Relief from those hefty early termination fees might be on the way.
The FCC heard arguments for and against imposing federal regulation on the fees, which range from $150 to $225, at a public hearing June 12.
You’re not alone if you’re hoping for some reprieve from early termination fees (ETFs). The fees inspired more than 3,700 complaints to the FCC in 2006 and 2007 combined, FCC Chairman Kevin Martin notes in his written statement.
Only about 2% of enterprises are able to negotiate their way out of these charges entirely, report Kevin DiLallo and Steve Rosen, partners at telecom law firm Levine, Blaszak, Block & Boothby, in Washington, D.C.
Good luck getting wireless carriers to even reduce their standard ETFs if you have fewer than 5,000 devices, the attorneys add.
ETFs Collected Can Surpass Subsidy Value
Carriers argue that the fees recoup money spent on subsidizing handsets and advertising expenses.
But many fear the costs don’t add up. “I am concerned that early termination fees are being used not as a means of recovering legitimate costs, but as a means of locking consumers into a service provider,” Martin says.
Analysis presented to the commission by Lee Selwyn, president of Boston-based Economics and Technology Inc., a research and consulting firm specializing in telecom economics, regulation and public policy, seems to indicate that’s the case. Wireless handsets cost $115 on average when purchased wholesale in 2006, according to data Selwyn cited from the United States International Trade Commission.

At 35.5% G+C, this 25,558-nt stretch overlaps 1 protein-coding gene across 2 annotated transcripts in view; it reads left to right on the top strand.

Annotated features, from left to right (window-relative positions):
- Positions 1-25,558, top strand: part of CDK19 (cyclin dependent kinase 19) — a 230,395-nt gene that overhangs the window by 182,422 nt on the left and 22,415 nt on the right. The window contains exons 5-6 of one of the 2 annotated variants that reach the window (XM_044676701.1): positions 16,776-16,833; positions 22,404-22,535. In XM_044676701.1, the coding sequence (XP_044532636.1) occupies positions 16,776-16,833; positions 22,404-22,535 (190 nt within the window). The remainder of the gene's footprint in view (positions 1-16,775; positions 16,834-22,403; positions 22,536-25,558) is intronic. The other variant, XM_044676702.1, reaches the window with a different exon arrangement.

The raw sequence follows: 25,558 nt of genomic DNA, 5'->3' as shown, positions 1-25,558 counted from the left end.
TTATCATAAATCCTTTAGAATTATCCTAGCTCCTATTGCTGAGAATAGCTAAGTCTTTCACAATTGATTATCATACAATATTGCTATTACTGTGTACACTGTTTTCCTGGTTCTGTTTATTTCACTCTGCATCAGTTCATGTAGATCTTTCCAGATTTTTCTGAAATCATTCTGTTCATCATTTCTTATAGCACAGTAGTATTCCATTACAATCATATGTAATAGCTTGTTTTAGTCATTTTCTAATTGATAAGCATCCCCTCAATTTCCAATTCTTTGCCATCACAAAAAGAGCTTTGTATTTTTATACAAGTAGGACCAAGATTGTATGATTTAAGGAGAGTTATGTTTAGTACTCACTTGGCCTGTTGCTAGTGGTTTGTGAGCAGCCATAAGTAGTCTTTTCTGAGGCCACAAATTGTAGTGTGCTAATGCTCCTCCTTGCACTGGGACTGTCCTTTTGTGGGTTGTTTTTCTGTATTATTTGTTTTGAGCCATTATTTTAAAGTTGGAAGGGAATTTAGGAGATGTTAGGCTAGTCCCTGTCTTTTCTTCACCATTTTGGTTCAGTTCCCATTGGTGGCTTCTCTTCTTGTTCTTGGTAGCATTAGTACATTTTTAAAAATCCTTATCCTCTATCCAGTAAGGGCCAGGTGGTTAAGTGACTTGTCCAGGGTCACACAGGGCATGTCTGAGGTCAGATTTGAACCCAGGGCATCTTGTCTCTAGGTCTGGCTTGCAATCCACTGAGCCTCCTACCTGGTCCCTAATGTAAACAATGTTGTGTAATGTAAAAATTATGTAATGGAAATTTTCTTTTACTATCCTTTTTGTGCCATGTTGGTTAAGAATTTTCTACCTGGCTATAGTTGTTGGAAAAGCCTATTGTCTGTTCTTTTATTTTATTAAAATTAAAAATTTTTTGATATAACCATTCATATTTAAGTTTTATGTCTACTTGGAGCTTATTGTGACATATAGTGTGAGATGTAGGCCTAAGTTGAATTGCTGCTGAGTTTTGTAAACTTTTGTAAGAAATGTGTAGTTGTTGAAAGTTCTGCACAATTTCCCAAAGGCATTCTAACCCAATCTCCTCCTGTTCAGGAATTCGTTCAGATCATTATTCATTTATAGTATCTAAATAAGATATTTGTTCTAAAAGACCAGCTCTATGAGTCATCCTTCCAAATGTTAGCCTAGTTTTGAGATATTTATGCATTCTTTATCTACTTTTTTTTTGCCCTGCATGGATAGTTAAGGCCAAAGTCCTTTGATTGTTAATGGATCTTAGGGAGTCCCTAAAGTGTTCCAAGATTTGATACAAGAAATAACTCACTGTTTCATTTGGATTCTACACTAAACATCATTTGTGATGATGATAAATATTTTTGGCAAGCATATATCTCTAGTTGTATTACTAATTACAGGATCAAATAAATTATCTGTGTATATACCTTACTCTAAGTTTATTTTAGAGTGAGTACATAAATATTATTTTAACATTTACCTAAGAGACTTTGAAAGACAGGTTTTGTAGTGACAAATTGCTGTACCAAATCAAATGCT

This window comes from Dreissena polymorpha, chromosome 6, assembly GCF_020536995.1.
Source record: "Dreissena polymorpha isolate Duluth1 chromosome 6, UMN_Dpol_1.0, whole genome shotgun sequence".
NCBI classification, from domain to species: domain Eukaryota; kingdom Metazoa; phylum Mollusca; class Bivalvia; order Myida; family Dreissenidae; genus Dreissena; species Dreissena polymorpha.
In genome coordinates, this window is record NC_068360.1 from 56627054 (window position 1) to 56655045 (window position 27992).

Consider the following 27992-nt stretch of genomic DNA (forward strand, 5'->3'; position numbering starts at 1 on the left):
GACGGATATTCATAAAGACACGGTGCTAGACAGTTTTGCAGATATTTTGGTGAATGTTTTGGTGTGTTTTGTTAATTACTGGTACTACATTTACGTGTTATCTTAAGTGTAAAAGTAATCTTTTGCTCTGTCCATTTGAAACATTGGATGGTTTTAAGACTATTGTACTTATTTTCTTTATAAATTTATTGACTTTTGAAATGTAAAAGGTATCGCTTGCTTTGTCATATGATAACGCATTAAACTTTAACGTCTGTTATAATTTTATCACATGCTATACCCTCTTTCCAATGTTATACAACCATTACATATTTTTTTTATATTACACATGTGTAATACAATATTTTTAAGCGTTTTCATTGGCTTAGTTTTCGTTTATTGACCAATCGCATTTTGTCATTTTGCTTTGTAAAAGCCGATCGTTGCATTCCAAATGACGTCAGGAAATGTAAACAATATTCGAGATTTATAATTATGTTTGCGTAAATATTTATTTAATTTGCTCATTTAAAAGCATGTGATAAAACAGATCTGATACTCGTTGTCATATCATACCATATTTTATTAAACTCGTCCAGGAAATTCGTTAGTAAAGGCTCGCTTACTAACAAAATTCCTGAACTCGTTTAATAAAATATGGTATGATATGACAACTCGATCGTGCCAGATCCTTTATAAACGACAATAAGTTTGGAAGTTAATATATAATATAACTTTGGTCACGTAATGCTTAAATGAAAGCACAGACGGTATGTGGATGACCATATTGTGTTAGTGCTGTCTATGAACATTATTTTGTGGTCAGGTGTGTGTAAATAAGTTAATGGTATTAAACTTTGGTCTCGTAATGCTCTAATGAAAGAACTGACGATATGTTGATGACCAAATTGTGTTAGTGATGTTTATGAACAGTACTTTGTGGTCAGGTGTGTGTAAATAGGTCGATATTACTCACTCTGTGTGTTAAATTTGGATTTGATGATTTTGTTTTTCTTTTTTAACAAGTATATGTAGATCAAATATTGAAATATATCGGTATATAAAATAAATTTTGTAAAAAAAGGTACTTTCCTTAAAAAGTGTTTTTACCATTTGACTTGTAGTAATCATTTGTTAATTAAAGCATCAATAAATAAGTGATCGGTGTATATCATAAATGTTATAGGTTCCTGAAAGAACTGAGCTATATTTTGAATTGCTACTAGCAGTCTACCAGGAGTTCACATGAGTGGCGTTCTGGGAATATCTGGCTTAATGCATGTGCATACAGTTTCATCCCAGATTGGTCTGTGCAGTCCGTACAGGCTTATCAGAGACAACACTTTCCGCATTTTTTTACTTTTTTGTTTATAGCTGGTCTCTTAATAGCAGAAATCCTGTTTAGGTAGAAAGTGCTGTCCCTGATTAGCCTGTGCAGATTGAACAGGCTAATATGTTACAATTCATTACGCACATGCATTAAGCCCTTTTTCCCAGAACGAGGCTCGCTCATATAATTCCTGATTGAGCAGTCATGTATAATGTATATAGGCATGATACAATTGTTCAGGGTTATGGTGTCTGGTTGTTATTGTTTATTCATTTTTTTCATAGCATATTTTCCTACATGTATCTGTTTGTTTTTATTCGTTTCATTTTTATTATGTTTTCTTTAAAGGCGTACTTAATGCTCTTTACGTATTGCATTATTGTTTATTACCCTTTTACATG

Meanwhile, consumers spent an average $65.67 per handset in 2006, according to data from wireless industry association CTIA, Selwyn says. After adding in Sprint’s $35 activation fee, Sprint’s average subsidy is only $14.33, which undermines its justification for charging $200 ETFs.
Sprint lost about $17.6 million when 1.9 million subscribers involved in a class-action lawsuit left their contracts early, Selwyn testified May 22 in Ramzy Ayyad et al. v. Sprint Spectrum, a suit challenging ETFs in the Superior Court for the State of California. Sprint charged those customers $238 million in ETFs, enough to recoup its losses more than 13 times.
Martin’s 5 Rules and a Call to Scrap ETFs
In light of the many ETF complaints brought to the FCC, commission chairman Martin outlined five “rules” that he thinks should guide the commission’s decision on the fees:
• ETFs should be sized according to the cost of the phone. “A $500 phone shouldn’t have the same early termination fee as a $50 phone,” Martin reasons.
• ETFs should be prorated over the life of the contract. (Verizon Wireless began prorating early termination fees in late 2006, lessening them by $5 per month over the length of the contract. But Verizon Wireless’ early termination fees never dip below $60. AT&T Mobility began prorating early termination fees May 25.)
• Any service contract should be for a “reasonable” length of time.
• ETFs should not be extended to subscribers who renew their contracts without receiving new phones.
• Subscribers should receive their first bills to ensure the service and prices meet their expectations before ETFs apply.
Anne Boyle, chairwoman of the Nebraska Public Service Commission and vice chairwoman of the Consumer Affairs Committee for the National Association of Regulatory Utility Commissioners, called for the elimination of early termination fees altogether.
‘Rates’ or ‘Other Terms?’